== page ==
Phil Mickelson can wipe out ugly season with British Open title defense

If Phil Mickelson is to defend his British Open title this week at Hoylake, he’ll need to play far better golf than he has since he hoisted the claret jug at Muirfield in 2013.

Phil Mickelson is nothing if not a cockeyed optimist so it’s hardly surprising that the defending champion at this week’s British Open believes he can overcome some rather ugly golf over the past year and maybe even sip some more of that pricey "good stuff" from the claret jug once again.

"Well, it obviously hasn’t been a good year," Mickelson conceded on Monday after reluctantly handing the Open Championship decanter back to R&A officials following his year with the prized trophy. "Normally, I would be discouraged or frustrated but I’m just not. I’m not frustrated and I’m not discouraged."

Mickelson hopes to defend the title he won at Muirfield last year with not much in the way of positive results since then to support his good cheer. After 19 futile attempts to conquer links golf, Mickelson was the improbable Open Championship winner on his 20th try last year. He chalked up his fifth major victory a week after earning his first U.K. win the week before at the Scottish Open.

Since those halcyon days, however, the 44-year-old has struggled to make it to the weekend, let alone the winner’s circle. In addition to no top-10 finishes, Mickelson has missed the cut in three of the 15 PGA Tour events he has started in the 2013-2014 season, including his beloved Masters, and had to withdraw from two contests due to injuries.

Still, Phil being Phil, the glass will remain more than half full whether his game comes together by Sunday or not.

"I haven't had the results, I know I haven't played well. But the parts feel a lot better than the whole right now," he said. "I don't know when it will all click together. I don't know if it will be this week, in three weeks or a month or what, but it should be soon. I feel like it's really close to being good. And rather than trying to force it or press the issue, I'm going to be patient."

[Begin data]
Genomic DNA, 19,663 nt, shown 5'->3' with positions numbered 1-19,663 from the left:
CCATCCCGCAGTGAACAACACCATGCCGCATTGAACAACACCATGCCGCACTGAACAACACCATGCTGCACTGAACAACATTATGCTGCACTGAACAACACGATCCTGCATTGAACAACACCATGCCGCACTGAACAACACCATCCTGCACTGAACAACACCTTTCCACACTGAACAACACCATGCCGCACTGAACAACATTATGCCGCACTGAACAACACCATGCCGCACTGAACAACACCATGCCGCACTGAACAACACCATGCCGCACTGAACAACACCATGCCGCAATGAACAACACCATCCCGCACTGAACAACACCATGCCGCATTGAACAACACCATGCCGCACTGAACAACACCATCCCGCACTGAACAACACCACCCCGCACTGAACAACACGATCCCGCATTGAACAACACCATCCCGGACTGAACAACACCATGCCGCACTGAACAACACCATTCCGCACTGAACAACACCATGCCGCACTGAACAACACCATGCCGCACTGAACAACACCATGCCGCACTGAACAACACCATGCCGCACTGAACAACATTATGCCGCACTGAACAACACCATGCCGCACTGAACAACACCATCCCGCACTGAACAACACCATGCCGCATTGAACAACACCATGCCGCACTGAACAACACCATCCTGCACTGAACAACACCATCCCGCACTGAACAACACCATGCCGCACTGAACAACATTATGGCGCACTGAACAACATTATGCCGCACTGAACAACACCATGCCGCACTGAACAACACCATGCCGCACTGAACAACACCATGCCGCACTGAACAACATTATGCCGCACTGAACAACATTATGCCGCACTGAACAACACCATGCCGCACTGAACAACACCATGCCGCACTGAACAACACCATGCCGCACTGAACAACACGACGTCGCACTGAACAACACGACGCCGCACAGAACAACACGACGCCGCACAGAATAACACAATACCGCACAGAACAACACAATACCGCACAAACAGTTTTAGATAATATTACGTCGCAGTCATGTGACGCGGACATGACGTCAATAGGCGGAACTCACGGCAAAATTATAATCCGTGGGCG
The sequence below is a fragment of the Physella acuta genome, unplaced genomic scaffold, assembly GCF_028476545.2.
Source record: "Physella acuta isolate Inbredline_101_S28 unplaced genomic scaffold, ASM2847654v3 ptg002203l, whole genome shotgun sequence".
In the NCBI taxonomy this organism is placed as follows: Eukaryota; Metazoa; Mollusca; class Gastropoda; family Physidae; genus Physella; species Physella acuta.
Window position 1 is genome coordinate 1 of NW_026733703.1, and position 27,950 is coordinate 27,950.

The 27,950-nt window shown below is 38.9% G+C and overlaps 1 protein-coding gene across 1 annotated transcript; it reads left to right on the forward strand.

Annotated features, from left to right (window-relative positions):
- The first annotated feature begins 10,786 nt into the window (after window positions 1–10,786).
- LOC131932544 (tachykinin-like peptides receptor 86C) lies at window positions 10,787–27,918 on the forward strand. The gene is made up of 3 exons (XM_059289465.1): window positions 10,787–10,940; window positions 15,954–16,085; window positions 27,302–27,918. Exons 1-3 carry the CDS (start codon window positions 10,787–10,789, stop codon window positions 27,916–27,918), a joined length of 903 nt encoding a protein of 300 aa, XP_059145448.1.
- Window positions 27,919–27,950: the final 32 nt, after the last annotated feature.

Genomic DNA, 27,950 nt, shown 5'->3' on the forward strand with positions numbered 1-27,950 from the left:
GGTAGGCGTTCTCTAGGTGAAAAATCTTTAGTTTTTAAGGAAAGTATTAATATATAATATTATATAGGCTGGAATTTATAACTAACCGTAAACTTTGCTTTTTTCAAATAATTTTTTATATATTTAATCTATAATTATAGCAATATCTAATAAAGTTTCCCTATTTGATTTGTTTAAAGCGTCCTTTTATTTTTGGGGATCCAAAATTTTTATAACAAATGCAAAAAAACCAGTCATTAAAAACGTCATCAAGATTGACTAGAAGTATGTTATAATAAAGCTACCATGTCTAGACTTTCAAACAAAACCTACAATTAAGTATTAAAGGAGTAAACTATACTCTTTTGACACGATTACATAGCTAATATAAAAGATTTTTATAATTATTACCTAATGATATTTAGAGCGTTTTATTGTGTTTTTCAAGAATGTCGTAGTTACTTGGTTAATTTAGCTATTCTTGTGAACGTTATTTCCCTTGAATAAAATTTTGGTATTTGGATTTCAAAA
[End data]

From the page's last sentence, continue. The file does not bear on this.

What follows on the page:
Mickelson blamed his poor play on his putting rather than his long game, about which he expressed supreme confidence, even though the stats don’t necessarily back up his claims. Entering this week, he ranked 70th on tour in driving distance and 149th in accuracy off the tee.

He has been working with putting guru Dave Stockton since last month’s U.S. Open and is convinced such efforts will pay off soon.

"I feel from here on out, I should have more consistent week in, week out good putting weeks," said Mickelson, who was 109th in the all-important strokes gained-putting category. "But we’ll see. That’s why we play the game, you just never know. But if you look at me, how I feel, it’s not the same frustration that you would think, given the year I’ve had relative to the last past 20-plus years on tour."

Should the vexation any golfer might experience from a prolonged period of sub-par play creep into his thought process, Mickelson just calls up a recording of last year’s magical run and hits replay until he’s sufficiently inspired.


Photo credit: Stuart Franklin, Getty Images

"It's just the memories and emotions that took place last year that I created and will have for a lifetime. I'd like to do it again," he said. "I'd like to create new memories and new opportunities. And it almost motivates me to work harder and play even more, practice even more because I know there's a finite amount of time.

"As I look back on my life, I look back on the highlights of last year's tournament, and it brings out the same emotions that I experienced at the time," he said.

Armed with the "confidence boost" such sessions engender, it’s back to looking toward the future for the 42-time PGA Tour winner who professes to believe his most productive seasons await him.

"I actually feel better than I have in years and I've had to work a little bit harder," Mickelson acknowledged. "I believe that the next five years are going to be some of the best in my career."

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